One of the city’s largest Jewish burial grounds is Montefiore Cemetery, located in far southeastern Queens near the edge of the New York City limits. This 114-acre site is situated on flat land along Springfield Boulevard and Francis Lewis Boulevard in Cambria Heights, an area that held a thriving Jewish population during the first half of the 20th century, and surrounds the non-sectarian, 5.5-acre colonial-era Old Springfield Cemetery on Springfield Boulevard.
Montefiore Cemetery has been serving the Jewish community of the New York City area since 1908, and hundreds of societies, congregations, lodges, and temples own sections here. Montefiore is the final resting place of more than 158,000 individuals, mostly ordinary men and women who are remembered with modest monuments that hint at life stories or personalities.“When we fell in love it was forever,” proclaims the inscription on one couple’s tombstone, while the numerous stones placed atop the marker of an “Adoring Grandmother / Beautiful Soul” attest to frequent visits and devotion of her family and friends.
A number of famous—and infamous—figures are also buried here, including abstract expressionist painter Barnett Newman, songwriter Sholom Secunda, actor Fyvush Finkel, and Prohibition-era mobsters Jacob Shapiro and the Amberg brothers, Hyman, Joseph and Louis. Prizefighter Al “Bummy” Davis (Albert Davidoff), who was killed resisting a Brooklyn bar robbery in 1945, is also here, as is Arnold Schuster, a 24-year-old clothing salesman who provided a tip that led to the capture of bank robber Willie Sutton in 1952 and was murdered a few weeks later, allegedly at the order of mob boss Albert Anastasia.
Most notably there is also the grave of Rabbi Menachem Mendel Schneerson, the seventh—and last—leader of the Chabad-Lubavitch Hasidic dynasty based in Crown Heights, Brooklyn. Known universally as “the Rebbe” and considered one of the most influential Jewish leaders of the 20th century, Rabbi Schneerson died at age 92 in 1994. Every year, tens of thousands of Jews from around the world, many of whom claim Schneerson as the messiah, visit his gravesite. Following the belief that part of the soul of a righteous Jew who has died remains at the grave, when people visit they experience it as though they are in the presence of the holy man himself. When the Rebbe was of this world, people would visit him and write to him to ask for his blessing and advice. Now people visit the site where he is buried and leave little notes to ask for his blessing, informing him of recent activities, and asking questions—certain that the Rebbe will find a way to answer them. The notes are read at graveside, torn into four parts, and left on the ground in front of the grave.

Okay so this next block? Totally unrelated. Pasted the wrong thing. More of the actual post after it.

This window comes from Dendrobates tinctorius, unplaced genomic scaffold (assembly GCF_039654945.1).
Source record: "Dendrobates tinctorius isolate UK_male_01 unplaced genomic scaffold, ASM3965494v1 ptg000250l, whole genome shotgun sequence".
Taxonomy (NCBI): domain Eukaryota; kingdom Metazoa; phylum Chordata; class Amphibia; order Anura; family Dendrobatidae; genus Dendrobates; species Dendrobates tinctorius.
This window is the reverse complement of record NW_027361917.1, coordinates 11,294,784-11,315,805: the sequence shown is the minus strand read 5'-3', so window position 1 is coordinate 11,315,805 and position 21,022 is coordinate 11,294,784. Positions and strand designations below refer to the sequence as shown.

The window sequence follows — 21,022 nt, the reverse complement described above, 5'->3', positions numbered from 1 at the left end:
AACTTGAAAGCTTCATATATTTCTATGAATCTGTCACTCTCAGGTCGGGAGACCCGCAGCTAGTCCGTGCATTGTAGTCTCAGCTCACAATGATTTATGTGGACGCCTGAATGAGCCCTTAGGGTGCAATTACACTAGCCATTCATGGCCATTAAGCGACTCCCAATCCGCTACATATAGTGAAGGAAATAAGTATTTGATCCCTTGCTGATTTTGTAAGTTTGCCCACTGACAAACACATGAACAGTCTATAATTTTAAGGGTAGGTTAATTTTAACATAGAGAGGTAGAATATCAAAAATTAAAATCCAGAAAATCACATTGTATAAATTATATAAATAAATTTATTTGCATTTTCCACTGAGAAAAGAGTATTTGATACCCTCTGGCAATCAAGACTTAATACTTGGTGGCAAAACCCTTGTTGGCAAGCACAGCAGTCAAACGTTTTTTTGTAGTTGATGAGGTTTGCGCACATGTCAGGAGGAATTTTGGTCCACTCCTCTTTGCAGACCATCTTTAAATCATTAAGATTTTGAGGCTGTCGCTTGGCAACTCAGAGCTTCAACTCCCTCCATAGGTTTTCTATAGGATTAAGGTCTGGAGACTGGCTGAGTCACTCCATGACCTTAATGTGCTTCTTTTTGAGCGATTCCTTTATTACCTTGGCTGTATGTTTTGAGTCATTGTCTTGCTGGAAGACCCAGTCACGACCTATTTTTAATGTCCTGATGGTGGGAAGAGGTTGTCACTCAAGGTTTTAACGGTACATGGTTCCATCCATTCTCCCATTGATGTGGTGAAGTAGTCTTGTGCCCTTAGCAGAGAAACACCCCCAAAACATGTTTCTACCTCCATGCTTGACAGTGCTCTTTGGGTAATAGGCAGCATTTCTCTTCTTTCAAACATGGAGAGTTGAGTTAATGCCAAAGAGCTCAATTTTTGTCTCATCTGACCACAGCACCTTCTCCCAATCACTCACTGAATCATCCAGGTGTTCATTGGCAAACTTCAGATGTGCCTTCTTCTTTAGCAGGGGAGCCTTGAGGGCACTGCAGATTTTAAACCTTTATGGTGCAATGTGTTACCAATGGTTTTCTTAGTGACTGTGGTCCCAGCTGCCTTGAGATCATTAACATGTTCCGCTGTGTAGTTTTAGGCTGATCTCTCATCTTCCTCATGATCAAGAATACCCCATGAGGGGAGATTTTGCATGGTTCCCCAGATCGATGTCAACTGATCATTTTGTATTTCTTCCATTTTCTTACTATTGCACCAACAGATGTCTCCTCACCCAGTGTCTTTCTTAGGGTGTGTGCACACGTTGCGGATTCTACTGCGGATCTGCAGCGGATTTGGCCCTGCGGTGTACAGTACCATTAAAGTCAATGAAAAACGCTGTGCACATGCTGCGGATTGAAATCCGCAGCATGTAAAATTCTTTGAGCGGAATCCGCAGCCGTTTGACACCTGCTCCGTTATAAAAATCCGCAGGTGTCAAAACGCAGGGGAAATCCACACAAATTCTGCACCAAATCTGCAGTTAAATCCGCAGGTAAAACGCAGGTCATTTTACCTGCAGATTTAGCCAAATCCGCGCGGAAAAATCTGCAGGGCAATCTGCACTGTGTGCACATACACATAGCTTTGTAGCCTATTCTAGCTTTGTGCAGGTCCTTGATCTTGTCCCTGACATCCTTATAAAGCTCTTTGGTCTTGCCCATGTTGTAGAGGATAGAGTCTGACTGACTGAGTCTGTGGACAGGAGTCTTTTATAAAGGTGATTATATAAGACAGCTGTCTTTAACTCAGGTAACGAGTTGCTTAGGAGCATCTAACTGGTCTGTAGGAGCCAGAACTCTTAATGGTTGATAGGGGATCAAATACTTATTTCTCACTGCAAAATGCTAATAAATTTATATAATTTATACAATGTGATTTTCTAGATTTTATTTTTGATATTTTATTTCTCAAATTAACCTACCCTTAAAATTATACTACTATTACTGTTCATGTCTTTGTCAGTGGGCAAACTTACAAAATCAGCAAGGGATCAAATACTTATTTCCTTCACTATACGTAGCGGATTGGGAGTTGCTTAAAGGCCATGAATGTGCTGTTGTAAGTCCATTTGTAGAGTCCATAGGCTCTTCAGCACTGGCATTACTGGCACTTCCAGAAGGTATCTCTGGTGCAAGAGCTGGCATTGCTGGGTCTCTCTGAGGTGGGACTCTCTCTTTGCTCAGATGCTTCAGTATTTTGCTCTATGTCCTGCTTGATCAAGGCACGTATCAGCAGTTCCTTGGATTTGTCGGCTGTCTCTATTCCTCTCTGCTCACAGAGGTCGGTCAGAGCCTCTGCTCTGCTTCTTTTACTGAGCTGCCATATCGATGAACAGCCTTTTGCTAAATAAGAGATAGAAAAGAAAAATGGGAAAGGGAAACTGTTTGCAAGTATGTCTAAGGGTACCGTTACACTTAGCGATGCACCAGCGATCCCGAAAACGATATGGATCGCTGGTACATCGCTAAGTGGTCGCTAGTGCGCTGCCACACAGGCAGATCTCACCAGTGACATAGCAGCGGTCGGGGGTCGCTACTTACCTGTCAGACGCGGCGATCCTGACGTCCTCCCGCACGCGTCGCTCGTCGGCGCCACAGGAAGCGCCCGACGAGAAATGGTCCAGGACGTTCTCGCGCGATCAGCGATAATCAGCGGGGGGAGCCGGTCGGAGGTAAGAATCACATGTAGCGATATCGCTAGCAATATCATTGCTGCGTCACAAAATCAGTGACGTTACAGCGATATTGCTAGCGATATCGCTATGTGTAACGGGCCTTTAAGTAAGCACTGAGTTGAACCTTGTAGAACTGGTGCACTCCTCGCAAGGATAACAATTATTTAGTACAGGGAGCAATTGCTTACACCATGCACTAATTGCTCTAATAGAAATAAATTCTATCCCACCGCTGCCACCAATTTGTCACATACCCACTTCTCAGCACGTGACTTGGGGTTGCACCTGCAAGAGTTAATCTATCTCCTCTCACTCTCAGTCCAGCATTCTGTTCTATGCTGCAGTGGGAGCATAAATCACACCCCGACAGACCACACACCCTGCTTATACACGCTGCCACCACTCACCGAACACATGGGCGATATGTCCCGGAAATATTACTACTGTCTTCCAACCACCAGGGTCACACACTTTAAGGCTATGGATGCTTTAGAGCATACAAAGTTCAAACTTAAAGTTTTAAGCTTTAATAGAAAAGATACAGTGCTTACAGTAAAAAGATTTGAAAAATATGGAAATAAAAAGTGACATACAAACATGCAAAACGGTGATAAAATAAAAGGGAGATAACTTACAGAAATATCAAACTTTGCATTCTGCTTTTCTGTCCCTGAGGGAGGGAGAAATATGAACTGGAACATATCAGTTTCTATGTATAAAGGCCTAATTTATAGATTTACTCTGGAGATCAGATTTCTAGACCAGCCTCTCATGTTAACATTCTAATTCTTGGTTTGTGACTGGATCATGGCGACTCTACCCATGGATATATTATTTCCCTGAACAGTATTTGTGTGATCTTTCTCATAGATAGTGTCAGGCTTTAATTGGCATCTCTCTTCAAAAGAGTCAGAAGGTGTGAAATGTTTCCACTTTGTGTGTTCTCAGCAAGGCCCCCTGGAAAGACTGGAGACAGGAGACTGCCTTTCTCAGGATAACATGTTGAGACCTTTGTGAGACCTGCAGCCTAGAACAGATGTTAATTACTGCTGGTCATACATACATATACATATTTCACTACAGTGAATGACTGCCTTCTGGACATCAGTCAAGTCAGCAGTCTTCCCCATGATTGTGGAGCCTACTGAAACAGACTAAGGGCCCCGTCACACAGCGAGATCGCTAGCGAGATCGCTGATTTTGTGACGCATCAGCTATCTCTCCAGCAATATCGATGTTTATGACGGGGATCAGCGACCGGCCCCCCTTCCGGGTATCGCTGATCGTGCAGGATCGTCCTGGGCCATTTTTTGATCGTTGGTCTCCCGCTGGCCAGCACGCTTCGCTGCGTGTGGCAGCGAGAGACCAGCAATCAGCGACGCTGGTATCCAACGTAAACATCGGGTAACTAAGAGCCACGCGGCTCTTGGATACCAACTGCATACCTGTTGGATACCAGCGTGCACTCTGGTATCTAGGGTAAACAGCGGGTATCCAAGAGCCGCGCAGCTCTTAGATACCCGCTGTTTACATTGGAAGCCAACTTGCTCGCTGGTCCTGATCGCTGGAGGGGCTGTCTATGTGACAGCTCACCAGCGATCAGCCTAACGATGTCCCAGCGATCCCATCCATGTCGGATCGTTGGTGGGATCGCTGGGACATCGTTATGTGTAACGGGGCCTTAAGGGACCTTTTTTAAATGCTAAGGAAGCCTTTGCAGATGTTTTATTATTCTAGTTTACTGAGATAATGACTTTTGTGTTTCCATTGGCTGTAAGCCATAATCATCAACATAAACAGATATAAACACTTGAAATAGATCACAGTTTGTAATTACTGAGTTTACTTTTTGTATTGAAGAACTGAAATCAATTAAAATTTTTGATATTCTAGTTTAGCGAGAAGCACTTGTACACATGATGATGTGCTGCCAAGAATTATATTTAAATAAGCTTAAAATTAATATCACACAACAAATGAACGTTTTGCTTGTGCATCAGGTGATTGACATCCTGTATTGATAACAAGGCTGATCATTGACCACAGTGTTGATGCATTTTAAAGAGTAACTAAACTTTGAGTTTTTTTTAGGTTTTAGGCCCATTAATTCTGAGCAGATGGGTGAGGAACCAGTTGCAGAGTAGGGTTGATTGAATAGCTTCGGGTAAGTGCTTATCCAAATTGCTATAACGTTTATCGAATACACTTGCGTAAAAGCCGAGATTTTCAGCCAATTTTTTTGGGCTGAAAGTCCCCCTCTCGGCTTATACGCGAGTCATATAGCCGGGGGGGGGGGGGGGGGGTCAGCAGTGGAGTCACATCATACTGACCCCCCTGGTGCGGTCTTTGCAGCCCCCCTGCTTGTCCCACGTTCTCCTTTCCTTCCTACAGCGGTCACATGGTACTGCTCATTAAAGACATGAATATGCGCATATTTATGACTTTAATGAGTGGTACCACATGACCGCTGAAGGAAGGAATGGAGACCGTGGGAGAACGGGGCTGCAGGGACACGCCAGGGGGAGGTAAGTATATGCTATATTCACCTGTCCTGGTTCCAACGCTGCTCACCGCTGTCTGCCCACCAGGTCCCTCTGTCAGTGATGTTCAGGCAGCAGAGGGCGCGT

Rabbi Schneerson’s grave is located in the northeastern section of Montefiore Cemetery where it borders Francis Lewis Boulevard. Shortly after the Rebbe’s death, Chabad Lubavitch purchased a house adjoining his gravesite. The site is known as the Ohel, and refers to the structure built around the resting place; the house abutting the cemetery is the Ohel Chabad Lubavitch Center, and offers access to the gravesite via a private walkway. Open day and night, all year, the Rebbe’s resting place has become a pilgrimage site for the ultra-Orthodox Lubavitchers, as well as for secular Jews and Gentiles who are drawn to the mystical passion surrounding the Rebbe. More than 50,000 people visited the site to commemorate the 20th anniversary of the Rebbe’s death in 2014.
Sources: Montefiore Cemetery; [Montefiore Cemetery Ad], The American Hebrew & Jewish Messenger May 13, 1910, 40; “If You’re Thinking of Living In/Cambria Heights, Queens,” New York Times March 25, 2001; The Neighborhoods of Queens (Copquin 2009), 20, 189; Beyond the Grave: Cultures of Queens Cemeteries (Harlow 1997); “Thousands Beat Path to Queens Cemetery to Remember a Jewish Leader,” New York Times July 1, 2014; “Jews Make a Pilgrimage to a Grand Rebbe’s Grave,” New York Times Sept 13, 2013; OpenStreetMap